2. Simply write about the Thesaurus

Beyond books ( Prosery)

Looking at the young, fresh faces she felt a rush of enthusiasm. Teaching was not the occupation of her choice, but her love for literature and the challenge of teaching troubled teenagers had made it her vocation. In the quest to become a better teacher, she had become a learner again. She opened the book, glanced at their disinterested faces, then put it away.

“Come on, everyone! Let’s go out to the playground. And bring no book, for this one day we’ll give to idleness.”

They looked at her in surprise. One smart alec at the back remarked sotto voce, “I am sure she is quoting a poet or an author!” 

As the backbenchers sniggered, the young teacher’s mocking voice rose over the hubbub.

” Can you identify the poet?”

The class erupted in laughter. She was relieved to sense a thawing in their response.

Written for dVerse. Today’s host, Ingrid, says: Use the line “And bring no book, for this one day we’ll give to idleness.” from  Wordsworth’s ‘Lines Written at a small distance from my House…’ in a piece of Prosery. The rule is that Prosery should be no more than 144 words, excluding the title.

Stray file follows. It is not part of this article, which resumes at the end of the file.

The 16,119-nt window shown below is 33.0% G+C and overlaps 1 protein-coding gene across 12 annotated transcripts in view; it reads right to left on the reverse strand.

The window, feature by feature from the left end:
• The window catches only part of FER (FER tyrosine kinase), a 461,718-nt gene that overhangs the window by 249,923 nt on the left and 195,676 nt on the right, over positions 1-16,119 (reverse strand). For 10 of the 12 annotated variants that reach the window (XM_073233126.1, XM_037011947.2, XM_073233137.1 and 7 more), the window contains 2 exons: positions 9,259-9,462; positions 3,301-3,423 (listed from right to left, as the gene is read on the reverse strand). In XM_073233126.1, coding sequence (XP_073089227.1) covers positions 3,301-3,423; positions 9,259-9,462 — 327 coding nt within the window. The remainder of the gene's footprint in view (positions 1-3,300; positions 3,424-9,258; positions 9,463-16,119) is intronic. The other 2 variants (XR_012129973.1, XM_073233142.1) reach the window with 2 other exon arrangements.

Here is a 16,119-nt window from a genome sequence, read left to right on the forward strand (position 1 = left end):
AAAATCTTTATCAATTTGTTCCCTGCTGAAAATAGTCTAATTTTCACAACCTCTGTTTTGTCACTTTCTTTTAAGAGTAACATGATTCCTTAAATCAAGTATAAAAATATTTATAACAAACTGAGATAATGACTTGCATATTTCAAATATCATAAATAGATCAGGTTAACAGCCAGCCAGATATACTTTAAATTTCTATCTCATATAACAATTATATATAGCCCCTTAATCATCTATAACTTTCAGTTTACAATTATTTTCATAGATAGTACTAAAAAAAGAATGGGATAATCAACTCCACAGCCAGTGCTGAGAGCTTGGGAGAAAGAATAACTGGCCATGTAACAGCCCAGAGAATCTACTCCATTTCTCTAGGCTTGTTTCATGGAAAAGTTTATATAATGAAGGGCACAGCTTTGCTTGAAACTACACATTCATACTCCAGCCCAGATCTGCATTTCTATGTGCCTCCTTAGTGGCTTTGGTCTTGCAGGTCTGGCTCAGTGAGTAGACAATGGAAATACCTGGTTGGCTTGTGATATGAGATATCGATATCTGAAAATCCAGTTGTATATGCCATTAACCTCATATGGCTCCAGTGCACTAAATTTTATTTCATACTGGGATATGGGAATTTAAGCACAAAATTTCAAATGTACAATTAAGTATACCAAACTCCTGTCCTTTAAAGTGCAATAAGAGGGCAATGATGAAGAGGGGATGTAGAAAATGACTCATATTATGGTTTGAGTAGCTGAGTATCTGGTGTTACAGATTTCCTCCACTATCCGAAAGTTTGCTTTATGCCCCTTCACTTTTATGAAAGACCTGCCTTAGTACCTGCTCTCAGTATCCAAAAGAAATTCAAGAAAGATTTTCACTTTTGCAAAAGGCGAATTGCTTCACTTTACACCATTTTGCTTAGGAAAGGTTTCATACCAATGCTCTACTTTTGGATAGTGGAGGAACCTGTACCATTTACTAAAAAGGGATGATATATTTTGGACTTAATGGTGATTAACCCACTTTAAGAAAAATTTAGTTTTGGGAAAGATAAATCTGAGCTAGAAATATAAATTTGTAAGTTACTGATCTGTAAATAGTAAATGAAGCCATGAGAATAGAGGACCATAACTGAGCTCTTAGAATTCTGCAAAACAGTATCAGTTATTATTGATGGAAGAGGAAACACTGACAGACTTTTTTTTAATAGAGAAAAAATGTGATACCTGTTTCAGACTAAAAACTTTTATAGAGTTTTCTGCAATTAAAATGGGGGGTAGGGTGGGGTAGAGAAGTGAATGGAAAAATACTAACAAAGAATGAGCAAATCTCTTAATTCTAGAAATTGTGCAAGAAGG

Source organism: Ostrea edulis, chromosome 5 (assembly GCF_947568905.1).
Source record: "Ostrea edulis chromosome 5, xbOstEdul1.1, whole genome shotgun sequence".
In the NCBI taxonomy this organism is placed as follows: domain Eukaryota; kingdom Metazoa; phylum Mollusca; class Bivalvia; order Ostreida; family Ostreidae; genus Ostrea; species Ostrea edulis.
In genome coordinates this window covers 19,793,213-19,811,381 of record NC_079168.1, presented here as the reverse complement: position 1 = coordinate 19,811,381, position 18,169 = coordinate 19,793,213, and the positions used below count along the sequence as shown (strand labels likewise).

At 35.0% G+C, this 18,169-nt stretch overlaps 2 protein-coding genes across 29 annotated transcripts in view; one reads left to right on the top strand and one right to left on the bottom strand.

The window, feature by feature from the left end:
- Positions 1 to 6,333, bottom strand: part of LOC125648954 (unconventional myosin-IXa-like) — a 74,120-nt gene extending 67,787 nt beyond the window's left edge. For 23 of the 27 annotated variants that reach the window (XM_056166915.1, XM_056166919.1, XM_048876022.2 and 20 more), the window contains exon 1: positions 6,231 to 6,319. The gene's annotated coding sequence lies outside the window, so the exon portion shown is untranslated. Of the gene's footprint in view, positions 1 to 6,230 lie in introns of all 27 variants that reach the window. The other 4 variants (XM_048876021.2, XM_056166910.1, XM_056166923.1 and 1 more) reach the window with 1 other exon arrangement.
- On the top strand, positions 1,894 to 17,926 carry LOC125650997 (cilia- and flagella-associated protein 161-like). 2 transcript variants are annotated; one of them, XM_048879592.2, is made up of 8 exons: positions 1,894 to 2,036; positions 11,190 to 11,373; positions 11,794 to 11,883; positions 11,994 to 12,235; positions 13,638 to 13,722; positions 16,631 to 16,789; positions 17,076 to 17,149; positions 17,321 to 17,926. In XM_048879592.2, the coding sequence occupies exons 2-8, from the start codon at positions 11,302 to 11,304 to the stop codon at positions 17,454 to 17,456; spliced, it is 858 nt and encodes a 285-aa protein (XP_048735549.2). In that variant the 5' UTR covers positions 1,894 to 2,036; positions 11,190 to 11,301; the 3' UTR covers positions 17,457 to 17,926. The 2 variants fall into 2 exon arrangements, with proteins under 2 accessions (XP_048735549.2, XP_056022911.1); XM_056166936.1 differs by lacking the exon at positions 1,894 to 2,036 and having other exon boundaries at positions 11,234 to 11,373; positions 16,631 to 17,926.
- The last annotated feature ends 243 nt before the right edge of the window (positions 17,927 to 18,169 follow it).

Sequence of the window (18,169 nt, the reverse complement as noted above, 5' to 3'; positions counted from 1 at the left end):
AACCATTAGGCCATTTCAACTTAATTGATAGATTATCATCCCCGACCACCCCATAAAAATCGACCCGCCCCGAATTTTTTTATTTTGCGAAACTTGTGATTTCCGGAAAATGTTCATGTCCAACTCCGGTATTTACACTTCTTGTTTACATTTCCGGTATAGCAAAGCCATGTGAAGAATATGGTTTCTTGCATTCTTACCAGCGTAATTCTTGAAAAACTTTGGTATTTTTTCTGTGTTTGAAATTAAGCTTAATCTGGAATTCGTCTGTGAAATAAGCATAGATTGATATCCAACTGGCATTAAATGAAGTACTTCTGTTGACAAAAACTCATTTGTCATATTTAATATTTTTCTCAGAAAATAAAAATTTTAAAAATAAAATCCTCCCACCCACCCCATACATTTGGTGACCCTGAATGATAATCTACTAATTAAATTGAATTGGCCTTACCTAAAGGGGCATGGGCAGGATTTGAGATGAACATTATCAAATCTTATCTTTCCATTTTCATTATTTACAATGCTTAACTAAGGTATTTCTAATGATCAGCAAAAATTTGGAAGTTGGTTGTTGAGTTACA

Poem and Poet

ben Alexander, who blogs at The Skeptic’s Kaddish, launched Poetry Partners a while ago, inviting fellow bloggers to send him a poem of theirs. He publishes it on his blog alongwith a personal poem inspired by each featured piece.

This is the poem I sent him.

I am a poem

I am a poem, read me
syllable by syllable
let the vowels roll
around your tongue at will
immerse yourself in
the free flow of rhythm
undulating whimsically
in its own rhyme
the meter; sometimes
measured. But oft not!

Read me at leisure
recite me aloud
let me suffuse your
entire being with joy
come alive as you
discover hidden nuances
let my darkness
illuminate your soul
cry in empathy